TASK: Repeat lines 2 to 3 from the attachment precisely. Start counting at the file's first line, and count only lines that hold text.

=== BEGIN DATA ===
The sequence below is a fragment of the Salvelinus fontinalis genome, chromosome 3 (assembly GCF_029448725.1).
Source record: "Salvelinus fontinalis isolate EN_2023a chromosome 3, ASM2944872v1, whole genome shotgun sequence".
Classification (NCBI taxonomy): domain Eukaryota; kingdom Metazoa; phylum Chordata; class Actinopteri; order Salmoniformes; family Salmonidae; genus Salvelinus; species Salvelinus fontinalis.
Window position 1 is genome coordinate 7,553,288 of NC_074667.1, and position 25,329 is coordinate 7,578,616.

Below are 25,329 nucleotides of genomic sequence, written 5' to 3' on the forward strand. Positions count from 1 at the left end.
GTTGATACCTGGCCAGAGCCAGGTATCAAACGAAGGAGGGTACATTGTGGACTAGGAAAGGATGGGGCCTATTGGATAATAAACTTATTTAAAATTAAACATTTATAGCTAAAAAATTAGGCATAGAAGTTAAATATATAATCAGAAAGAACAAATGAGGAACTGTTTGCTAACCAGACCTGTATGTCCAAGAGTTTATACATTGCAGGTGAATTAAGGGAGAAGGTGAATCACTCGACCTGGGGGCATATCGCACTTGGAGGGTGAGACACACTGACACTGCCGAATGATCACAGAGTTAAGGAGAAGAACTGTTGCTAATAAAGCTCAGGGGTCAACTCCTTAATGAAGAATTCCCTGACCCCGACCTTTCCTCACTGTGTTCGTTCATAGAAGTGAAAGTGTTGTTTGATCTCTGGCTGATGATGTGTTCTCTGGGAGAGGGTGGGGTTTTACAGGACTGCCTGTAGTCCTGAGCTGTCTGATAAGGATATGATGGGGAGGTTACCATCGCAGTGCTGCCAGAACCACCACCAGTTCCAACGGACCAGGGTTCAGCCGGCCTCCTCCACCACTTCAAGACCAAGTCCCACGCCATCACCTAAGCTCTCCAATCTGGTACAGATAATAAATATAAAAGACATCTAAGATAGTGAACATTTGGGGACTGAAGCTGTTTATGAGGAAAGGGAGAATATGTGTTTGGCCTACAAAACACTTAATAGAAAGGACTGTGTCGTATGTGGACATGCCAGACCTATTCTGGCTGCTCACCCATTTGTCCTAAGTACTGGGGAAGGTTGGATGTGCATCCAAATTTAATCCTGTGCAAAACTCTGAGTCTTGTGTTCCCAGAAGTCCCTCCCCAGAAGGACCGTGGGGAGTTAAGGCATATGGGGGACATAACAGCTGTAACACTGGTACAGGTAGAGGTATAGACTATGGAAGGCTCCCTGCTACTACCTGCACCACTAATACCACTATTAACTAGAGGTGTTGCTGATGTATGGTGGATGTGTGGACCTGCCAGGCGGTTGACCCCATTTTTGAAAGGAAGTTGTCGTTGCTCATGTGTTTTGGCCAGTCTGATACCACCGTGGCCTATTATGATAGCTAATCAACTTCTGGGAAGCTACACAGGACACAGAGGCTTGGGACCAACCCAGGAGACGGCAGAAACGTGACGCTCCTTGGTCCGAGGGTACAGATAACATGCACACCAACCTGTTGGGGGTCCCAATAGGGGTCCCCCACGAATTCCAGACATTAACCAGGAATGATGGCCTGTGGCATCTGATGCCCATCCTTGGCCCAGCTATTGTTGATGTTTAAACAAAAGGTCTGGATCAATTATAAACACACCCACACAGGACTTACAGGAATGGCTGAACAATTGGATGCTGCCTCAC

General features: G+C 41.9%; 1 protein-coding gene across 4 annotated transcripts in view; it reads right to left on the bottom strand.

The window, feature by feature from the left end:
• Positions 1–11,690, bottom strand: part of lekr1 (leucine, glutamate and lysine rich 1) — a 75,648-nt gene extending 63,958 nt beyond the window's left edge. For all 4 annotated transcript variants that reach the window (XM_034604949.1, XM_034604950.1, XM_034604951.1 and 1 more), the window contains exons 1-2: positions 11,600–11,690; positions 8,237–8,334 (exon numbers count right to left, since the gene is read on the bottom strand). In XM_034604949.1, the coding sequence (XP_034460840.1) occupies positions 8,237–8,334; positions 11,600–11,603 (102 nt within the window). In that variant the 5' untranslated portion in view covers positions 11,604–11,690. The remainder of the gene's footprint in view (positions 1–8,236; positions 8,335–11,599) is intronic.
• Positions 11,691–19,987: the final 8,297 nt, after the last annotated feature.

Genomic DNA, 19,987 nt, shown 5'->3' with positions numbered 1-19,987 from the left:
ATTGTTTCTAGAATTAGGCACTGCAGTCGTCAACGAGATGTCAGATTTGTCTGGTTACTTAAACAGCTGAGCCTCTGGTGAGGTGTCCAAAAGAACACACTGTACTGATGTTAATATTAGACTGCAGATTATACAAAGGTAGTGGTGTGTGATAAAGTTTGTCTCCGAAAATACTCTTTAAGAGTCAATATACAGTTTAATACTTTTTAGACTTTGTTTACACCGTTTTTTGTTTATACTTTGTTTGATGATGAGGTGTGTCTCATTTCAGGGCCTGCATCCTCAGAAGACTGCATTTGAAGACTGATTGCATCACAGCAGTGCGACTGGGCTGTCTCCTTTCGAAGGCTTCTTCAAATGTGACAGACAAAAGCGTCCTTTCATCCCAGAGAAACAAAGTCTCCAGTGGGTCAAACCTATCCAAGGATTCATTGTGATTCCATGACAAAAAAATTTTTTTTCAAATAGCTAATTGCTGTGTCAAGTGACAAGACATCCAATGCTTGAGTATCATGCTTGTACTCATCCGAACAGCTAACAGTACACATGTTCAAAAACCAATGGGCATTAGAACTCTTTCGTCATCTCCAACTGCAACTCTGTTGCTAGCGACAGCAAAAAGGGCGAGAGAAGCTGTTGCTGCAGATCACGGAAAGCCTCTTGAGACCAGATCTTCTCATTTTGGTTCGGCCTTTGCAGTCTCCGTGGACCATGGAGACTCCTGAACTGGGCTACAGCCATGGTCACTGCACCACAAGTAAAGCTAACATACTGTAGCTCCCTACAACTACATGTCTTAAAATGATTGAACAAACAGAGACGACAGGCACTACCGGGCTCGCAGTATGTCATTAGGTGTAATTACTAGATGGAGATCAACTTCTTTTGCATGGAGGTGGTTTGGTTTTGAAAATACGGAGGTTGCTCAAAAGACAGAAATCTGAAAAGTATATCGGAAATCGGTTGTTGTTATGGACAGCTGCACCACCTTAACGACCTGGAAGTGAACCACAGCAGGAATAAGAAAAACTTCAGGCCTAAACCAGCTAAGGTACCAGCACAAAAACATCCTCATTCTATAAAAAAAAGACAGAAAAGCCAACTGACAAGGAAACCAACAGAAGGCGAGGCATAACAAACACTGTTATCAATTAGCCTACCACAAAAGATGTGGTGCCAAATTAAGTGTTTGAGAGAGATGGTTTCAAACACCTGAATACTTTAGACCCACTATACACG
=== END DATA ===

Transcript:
Source record: "Salvelinus fontinalis isolate EN_2023a chromosome 3, ASM2944872v1, whole genome shotgun sequence".
Classification (NCBI taxonomy): domain Eukaryota; kingdom Metazoa; phylum Chordata; class Actinopteri; order Salmoniformes; family Salmonidae; genus Salvelinus; species Salvelinus fontinalis.